But you haven’t seen any results from the gym.
The exercises you’re doing hurt and you’re questioning everyday if it’s worth the effort.
Do you hire a trainer?
You’re not the only one struggling.
Some people train for months, even years before they realize what they are doing is incorrect.
Learning is part of the process, but if you’re not seeing progress or any newbie gains for that matter, then you need to take a step back.
If you’re struggling to progress, then 10lbs is a near impossible goal even with all the steroids in the world.
And it is possible to gain 10lbs as a natural trainee, but you need to do the correct exercises.
The internet is full of inspiration and transformation..
How do you know who’s actually natural and not?
It doesn’t matter as much as you’d think.
One needs to train smart and hard no matter what they use.
They may gain at a faster rate but either way, anyone who makes gains are doing something correctly.
Check out my transformation (110% natty!):
And Steven Kamb from NerdFitness:
And Jeff Cavaliere from AthleanX:
And Mike Matthews from MuscleForLife:
If you’ve laid your hands on cold steel irons, you’d know these results are hard and long to achieve.
These respectable fellas have worked hard and have at least 5-8 years of lifting experience.
How Fast Can You Gain?
Let’s be real.
No matter how hard you train, if you only have a day or a month of training under your belt in your entire life, results are barely noticeable.
There’s a couple of factors that will determine when you’ll even start progress.
In the first few months, results may look disappointing because you’ll barely notice it.
But, generally, assuming you’re training correctly, after about 6-12 months you’ll notice a big difference compared to when you first started.
Yes that’s a big range.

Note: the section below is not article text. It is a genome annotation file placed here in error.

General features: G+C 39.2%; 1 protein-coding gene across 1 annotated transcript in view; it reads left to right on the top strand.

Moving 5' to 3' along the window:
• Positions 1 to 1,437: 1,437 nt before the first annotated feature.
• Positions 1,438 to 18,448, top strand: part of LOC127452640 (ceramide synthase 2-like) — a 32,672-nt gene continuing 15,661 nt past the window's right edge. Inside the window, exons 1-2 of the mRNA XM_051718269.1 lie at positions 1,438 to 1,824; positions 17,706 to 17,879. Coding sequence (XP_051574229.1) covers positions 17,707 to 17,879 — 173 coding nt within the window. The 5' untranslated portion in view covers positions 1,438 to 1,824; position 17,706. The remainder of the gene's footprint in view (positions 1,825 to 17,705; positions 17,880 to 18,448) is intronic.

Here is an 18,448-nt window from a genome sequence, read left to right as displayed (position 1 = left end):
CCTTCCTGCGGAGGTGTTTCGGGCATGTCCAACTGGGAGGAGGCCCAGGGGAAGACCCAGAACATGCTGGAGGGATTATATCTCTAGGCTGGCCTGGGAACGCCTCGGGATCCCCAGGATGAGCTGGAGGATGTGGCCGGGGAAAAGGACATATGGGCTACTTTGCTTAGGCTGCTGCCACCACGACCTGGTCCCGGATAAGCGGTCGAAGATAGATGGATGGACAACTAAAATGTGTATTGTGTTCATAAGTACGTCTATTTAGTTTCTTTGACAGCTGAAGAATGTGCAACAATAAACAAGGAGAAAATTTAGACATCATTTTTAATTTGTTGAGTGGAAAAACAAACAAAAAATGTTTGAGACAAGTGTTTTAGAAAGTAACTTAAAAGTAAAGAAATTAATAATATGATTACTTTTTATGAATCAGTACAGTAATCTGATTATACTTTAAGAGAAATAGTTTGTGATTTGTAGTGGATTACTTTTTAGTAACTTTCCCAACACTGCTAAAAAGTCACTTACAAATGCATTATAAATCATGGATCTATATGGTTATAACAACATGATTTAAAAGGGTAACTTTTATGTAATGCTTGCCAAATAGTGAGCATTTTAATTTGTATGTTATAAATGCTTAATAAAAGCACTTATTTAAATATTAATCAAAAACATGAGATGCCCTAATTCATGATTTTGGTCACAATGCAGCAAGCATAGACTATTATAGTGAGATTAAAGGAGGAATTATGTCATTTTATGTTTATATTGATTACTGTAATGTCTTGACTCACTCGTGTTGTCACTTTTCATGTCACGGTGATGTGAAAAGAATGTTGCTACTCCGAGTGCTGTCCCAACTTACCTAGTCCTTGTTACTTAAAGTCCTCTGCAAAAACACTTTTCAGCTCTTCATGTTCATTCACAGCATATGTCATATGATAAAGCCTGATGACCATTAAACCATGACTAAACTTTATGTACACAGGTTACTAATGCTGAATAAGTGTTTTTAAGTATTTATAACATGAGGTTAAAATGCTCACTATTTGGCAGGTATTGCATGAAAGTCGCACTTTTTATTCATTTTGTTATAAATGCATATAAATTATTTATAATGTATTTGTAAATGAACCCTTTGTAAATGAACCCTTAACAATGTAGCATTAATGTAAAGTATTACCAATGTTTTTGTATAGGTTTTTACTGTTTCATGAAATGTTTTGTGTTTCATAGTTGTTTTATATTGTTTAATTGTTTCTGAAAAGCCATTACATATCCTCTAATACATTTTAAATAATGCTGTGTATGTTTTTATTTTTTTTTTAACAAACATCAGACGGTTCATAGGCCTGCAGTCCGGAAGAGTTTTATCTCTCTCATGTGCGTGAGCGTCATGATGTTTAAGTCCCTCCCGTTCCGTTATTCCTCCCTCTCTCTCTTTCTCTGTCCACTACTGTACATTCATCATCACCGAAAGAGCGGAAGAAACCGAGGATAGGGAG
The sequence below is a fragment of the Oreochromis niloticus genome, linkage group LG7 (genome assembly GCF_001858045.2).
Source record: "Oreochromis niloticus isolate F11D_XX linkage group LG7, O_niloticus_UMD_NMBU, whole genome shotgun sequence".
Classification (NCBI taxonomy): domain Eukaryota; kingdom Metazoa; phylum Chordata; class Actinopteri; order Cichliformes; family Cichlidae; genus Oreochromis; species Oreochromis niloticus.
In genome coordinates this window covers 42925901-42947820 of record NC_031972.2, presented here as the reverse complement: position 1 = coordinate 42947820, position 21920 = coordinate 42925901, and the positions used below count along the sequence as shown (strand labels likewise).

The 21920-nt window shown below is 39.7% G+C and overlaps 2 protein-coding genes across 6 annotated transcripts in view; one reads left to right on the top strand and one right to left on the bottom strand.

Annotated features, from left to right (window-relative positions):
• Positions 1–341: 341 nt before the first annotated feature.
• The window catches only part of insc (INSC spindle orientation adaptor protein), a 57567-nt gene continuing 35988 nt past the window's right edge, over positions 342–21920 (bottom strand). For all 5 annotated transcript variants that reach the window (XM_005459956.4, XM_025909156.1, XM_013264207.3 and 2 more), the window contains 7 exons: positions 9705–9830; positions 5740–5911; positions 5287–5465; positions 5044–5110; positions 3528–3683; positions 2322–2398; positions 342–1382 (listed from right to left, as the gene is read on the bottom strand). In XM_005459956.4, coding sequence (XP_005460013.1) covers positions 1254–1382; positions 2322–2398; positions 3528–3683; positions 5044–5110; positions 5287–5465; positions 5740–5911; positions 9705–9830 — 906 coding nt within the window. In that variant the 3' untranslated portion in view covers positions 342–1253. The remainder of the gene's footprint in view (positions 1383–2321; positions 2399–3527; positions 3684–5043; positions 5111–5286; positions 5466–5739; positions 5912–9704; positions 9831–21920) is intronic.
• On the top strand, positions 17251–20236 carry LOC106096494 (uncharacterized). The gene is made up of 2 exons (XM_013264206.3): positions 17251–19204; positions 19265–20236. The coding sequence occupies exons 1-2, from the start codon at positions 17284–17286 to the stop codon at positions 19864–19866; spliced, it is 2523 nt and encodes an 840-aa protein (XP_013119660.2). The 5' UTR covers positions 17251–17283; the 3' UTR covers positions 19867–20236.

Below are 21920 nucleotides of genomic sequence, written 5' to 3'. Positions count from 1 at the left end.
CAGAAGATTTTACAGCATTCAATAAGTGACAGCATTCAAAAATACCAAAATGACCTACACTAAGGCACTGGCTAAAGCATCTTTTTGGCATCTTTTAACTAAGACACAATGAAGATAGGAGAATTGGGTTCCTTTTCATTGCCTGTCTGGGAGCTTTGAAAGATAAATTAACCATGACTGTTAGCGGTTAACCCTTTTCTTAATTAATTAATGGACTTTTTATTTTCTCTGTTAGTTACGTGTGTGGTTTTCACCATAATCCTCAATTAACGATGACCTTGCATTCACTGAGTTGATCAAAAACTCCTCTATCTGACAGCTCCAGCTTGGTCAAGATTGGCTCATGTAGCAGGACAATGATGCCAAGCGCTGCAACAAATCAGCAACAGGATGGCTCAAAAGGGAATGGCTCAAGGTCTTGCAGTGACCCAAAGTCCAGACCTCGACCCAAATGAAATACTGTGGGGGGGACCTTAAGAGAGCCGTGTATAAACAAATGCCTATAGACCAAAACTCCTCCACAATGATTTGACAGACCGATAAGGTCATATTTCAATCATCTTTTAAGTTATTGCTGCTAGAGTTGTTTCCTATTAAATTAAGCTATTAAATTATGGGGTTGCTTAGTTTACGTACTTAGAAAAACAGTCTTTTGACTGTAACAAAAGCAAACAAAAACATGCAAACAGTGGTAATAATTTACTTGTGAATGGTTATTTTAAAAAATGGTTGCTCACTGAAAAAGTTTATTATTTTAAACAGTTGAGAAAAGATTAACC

Here’s the truth:
You can’t gain 10lbs of muscle in a week.
You can gain 10lbs, but it’ll be a mix of muscle and fat.
With proper training and nutrition, with hard and smart workouts, it is possible around 15lbs of muscle in the first year, with around 15lbs of fat (which is normal), making you look much bigger than before.
The other thing is that your current physique is the result of past habits.
It hurts to hear, but it takes years to build a respectable size and strength.
That’s not to say that you can’t gain a substantial amount in a year.
The point is that training is a lifestyle. It’s not a 30 day program, 60, 90, etc.
Most of the programs that work are almost always made with compound lifts (bench press, deadlifts, squats, pull ups), but may differ in volume, reps, sets, structure.
Your body adapts quickly, which is why you may find these programs have timelines on them.
You won’t be able to lift at your max every week either because of recovery.
Lifting doesn’t only take a toll on the muscles you’re working, but also on your central nervous system.
How I Gained 50lbs After Struggling For Years As a Skinny Guy
I’ve always been a skinny kid growing up, up until a few years into training.
Like any other skinny guy, I blamed genetics.
No one is born to be skinny for life. Though there are rare exceptions like diseases that prevent weight gain, it always comes down to calories.
I wasn’t eating enough.
My training was incorrect.